Monday, January 12, 2015

Sometimes the penalty of perjury isn't so bad

My client, the Plaintiff, was evicting the Defendant, a family member, who lived in a room in my client's house.  My client was fluent English/Spanish.  Defendant spoke Spanish, very little English.  The court did not provide interpreters and the Defendant didn't bring a friend to help.

This was a non-payment case - Defendant hadn't paid the rent.  My client testified [under penalty of perjury] that Defendant agreed to pay $500 per month in rent, and then failed to pay.  Defendant then took the stand and testified that he'd never agreed to pay any rent at all.

Okay, this is a "he said, she said" case.  I've had these before.  I whispered to my client to give me his receipt book or whatever he had in writing, that evidenced payment of rent.

Plaintiff, in a whisper:  "There isn't any evidence."

Me, whispering:  "You didn't bring any evidence?"

Plaintiff, whispering:  "There isn't any.  He's right.  He's never paid any rent."

Me, still clueless as to the meaning of this:  "Ever?  Was he *supposed* to pay rent and didn't?"

Plaintiff:  "No."

Me, light beginning to dawn:  "He never agreed to pay rent?"

Plaintiff:  "No, he's a freeloader."

Me, finally figuring it out:  "Then why did you serve a non-payment notice?"

Plaintiff:   "Because it's the quickest."


*mental facepalm"

Learning this information IN THE MIDDLE OF TRIAL is not fun, especially after perjured testimony.  Do all clients lie to their attorneys?  Especially when the fact will obviously be brought out in testimony?  And the fact will completely destroy the case?

So Defendant continued his testimony - in seriously broken English - all the reasons why he shouldn't have to move out [because, of course, he'd never been REQUIRED to pay any rent, thank you very much], and admitting - proudly - to all the things he did that drove Plaintiff nuts [and they would have driven ANYONE nuts, including the judge].  The judge glanced in my direction with a look that said "why did you take this case to trial?"  I did all I could do.  I shrugged.

Fortunately for me, this judge was a "realist" who tried to get things done.  He correctly interpreted this entire case as a huge family rift, with the Defendant as the problem child, and decided to be unconventional.

Judge:  "Counsel, do you mind if we conduct the balance of this trial in Spanish?"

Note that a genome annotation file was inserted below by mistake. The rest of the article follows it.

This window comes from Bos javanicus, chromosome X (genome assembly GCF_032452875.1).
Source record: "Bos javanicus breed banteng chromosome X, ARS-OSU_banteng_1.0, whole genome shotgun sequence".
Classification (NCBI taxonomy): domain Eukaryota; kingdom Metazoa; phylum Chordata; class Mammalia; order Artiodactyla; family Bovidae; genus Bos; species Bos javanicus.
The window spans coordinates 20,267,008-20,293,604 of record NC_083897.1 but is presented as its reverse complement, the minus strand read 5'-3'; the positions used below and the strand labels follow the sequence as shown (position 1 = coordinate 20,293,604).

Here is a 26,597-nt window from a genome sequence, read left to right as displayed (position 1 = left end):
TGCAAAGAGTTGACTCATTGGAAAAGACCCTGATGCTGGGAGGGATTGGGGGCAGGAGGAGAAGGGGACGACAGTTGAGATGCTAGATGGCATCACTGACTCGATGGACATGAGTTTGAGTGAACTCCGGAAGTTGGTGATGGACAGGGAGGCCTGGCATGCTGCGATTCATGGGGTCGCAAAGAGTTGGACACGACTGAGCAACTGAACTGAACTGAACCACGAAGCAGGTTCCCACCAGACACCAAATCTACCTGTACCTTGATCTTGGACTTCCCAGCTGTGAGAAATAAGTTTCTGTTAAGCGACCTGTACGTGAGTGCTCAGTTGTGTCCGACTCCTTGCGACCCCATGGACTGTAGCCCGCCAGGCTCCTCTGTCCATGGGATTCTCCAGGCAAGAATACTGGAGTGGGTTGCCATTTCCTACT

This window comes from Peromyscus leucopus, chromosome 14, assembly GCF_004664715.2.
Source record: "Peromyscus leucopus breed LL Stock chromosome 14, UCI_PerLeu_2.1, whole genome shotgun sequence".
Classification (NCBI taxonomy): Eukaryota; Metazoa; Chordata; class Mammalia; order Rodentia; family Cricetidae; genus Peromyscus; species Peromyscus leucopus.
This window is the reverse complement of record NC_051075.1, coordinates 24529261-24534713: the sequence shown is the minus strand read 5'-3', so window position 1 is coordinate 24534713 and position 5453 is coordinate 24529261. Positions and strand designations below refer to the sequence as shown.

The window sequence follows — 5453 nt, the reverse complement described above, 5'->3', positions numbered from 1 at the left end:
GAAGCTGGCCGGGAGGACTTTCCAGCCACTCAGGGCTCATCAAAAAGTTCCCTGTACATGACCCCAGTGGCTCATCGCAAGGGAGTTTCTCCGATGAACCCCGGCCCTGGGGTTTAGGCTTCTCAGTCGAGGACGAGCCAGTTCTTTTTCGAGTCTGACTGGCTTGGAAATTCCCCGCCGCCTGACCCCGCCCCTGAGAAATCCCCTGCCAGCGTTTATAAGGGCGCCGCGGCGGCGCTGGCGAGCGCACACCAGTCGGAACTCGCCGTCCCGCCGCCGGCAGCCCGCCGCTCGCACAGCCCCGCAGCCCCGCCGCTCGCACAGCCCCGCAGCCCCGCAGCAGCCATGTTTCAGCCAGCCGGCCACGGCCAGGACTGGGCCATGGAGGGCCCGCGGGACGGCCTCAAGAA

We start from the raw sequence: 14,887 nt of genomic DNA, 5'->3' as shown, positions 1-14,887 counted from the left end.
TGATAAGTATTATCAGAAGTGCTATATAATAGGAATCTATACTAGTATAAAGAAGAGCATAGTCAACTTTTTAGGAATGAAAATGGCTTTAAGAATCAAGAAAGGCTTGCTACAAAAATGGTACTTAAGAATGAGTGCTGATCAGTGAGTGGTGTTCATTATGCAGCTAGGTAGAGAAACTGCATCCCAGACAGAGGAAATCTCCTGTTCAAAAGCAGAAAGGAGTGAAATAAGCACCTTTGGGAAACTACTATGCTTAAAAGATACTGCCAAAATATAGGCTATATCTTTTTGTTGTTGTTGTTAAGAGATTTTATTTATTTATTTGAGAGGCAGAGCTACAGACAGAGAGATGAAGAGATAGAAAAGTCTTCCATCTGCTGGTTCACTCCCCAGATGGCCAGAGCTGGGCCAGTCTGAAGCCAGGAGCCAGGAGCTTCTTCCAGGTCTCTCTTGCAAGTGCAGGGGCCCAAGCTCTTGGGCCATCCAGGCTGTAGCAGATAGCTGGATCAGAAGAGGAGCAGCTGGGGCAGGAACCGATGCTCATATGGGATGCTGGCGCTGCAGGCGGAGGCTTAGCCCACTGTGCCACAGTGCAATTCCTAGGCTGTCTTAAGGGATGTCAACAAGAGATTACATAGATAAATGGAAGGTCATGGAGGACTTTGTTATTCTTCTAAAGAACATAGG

Me, knowing I have a loser case, and knowing the JUDGE knows I have a loser case but wants to  help, and hoping my high school Spanish isn't as rusty as I think it is:  "No, Your Honor, if we go slowly."

Judge:  "You speak enough Spanish?"

Me:  "Maybe, but my client can interpret for me if I get lost."

So in violation of state law, the California Rules of Court, and probably a bunch of other laws that I didn't care to know about, we conducted the balance of the trial in Spanish.  I've NEVER had to concentrate that much in a trial, either before or since.  It surprised me that I only needed my client to interpret one word for me, "key".  The judge, a gringo like me who, unlike me, obviously kept up on his Spanish, convinced the Defendant to move out in 30 days and he wouldn't have to pay any money.

 Judge:  "Counsel, will Plaintiff accept that resolution?"

My client stared at me.

Me, in probaby-too-loud stage whisper:  "Take it or we'll lose the case."

Plaintiff:  "Are you sure?"

Me:  "Yes!"

Plaintiff:  "What if I don't want to?"

Me:  "You perjured yourself."

Plaintiff:  "What does that mean?"

Me:  "You lied from the witness stand."

Plaintiff:  "Is that bad?"

Me, in a whispered hiss that probably sounded like air leaving a thousand tires, possibly also accompanied by a mist of saliva:  "Yesssssssssss."

So Plaintiff accepted the deal.

This was the first trial, but definitely not the last trial, where I've walked out of court wanting a bed and a pillow and no one bothering me for 24 hours.  Being required to be 100% focused on a trial, mentally translating a language I haven't had to use since high school [which was more years ago that I wanted to admit], was exhausting.

But in the end, my client was awarded possession of the property AND did not face perjury charges.  It was all worth it.

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